And yet the universalisation of this form of representation, where all of LGBT politics is subsumed under the rubric of love, is harmful for the longterm goal of the movement. Gay and lesbian politics becoming simply the issue of ‘the right to love’ excludes many people, notably trans people whose political goals cannot so easily be framed in terms of love. Cis gays and lesbians thus reclaim the centre of the LGBT movement, as normatively gendered people who ‘just happen’ to love people of the same sex.

Moreover, the call for the recognition of alternative forms of love is a call for the empathy of the dominant group. As Berlant writes, liberals have long appealed on behalf of members of subordinate groups by arguing that subordinates, too, have feelings, and therefore they are not so different. (2012: 110) In LGBT politics, this translates into the appeal that gays and lesbians, too, feel love, and therefore should be included in the dominant notion of a good life. But appealing to the sense of empathy, based on sameness, of the straight community is a risky strategy. It is conditional on continuous performance of sameness and can be undermined as soon as the dominant group decides that gay and lesbian lives are, in fact, not similar to heterosexual ones.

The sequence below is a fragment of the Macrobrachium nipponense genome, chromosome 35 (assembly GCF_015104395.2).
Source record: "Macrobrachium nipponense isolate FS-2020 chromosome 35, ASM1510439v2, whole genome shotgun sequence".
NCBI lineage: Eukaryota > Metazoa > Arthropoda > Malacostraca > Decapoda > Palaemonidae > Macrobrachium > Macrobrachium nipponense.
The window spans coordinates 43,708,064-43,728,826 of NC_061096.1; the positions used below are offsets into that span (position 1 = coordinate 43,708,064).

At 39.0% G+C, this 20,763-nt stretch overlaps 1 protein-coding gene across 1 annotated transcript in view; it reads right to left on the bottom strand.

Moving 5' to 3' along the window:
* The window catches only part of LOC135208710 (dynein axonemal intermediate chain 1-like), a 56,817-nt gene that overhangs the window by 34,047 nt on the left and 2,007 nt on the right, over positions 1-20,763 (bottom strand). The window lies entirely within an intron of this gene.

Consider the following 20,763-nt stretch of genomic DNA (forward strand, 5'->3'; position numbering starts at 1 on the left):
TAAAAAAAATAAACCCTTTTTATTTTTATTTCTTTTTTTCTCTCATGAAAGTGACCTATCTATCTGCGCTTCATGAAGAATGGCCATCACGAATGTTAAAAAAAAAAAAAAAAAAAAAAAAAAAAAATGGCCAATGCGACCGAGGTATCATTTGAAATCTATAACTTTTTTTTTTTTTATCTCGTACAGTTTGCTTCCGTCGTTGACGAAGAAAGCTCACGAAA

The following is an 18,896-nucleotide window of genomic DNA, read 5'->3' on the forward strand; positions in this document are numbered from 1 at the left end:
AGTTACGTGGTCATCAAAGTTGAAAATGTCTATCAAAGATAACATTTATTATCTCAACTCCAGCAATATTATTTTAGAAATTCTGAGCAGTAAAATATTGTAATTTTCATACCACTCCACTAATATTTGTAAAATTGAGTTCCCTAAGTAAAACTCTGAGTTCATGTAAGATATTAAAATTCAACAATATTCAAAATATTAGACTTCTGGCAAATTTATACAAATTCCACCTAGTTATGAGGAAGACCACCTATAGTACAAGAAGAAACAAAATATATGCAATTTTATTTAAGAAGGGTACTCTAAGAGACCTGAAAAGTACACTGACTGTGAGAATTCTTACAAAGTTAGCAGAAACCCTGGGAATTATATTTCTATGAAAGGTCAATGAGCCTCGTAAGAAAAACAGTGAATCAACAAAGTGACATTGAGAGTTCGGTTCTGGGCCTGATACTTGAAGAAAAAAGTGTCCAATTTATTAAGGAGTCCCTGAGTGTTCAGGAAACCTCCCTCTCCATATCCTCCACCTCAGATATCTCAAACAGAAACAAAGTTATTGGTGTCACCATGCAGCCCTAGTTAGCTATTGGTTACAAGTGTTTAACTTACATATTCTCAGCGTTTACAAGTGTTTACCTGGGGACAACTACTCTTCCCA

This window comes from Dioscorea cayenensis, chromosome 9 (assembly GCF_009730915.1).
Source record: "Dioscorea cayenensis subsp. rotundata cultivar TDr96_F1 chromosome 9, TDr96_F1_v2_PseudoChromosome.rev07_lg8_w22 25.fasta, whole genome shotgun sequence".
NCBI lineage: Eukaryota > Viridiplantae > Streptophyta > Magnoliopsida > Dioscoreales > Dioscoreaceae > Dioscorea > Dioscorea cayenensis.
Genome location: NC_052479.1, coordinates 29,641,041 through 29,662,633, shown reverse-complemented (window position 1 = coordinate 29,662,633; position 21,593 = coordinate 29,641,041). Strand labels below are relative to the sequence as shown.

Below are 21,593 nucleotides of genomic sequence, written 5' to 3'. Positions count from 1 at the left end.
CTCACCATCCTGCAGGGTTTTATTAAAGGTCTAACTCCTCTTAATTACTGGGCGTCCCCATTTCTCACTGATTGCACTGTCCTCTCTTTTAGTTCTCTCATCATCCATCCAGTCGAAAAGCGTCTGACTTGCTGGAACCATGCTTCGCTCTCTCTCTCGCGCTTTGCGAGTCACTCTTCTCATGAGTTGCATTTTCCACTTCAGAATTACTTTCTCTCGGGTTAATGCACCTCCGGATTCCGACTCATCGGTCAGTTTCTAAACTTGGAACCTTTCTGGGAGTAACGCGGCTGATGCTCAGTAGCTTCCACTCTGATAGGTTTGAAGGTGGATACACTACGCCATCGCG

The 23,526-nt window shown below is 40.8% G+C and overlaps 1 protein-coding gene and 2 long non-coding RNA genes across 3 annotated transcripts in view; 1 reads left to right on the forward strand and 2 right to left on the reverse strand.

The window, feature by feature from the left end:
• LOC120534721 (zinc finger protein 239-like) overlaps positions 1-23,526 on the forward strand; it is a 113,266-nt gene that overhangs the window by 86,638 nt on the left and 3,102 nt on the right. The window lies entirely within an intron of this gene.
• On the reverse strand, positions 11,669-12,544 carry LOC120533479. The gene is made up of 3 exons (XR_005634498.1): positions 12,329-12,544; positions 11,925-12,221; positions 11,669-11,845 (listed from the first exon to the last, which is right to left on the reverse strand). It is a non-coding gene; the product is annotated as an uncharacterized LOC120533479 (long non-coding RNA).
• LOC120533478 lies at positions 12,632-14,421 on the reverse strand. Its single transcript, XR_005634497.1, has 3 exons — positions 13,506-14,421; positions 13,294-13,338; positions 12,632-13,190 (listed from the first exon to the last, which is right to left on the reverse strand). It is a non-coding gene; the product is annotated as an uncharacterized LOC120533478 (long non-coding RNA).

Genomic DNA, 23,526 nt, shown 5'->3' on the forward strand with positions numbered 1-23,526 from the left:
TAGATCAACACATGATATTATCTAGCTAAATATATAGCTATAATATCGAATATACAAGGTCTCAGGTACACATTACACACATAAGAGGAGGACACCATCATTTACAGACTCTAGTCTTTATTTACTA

This dynamic is illustrated in the 2015 miniseries London Spy, in which the protagonist Danny forms a romantic relationship with a man named Alex. Their story is at first similar to heterosexual romance narratives: boy meets boy, they fall in love, they become partners. When Alex disappears and is later found dead, Danny tries to appeal to the heteronormative institutions of the police and the media by insisting on their normality as a loving couple. In his version of events, his boyfriend Alex was cruelly murdered. The love Danny felt for Alex makes him valuable as a subject, and thus he did not deserve to die. But their love is not recognised as such by a hostile establishment. Without using explicit homophobia – saying that Alex deserved to die because he was gay – the media and the police manage to write a narrative of Danny and Alex’s lives that makes Alex’s death appear to be self-inflicted. The traditional homophobic tropes of sexual excess, duplicity, drug use, and HIV are all invoked in the successful attempt to undermine Danny’s story of normative love. What is striking in London Spy is not only how homophobia persists in a time when its explicit expression has been deemed inappropriate, but how limited and frail stories of queer love are in a society where the dominant heteronormative society reserves the right to judge whether a life story can indeed be comprehended in terms of the romantic love plot, or whether other aspects of that life should be taken to be the interpretive key.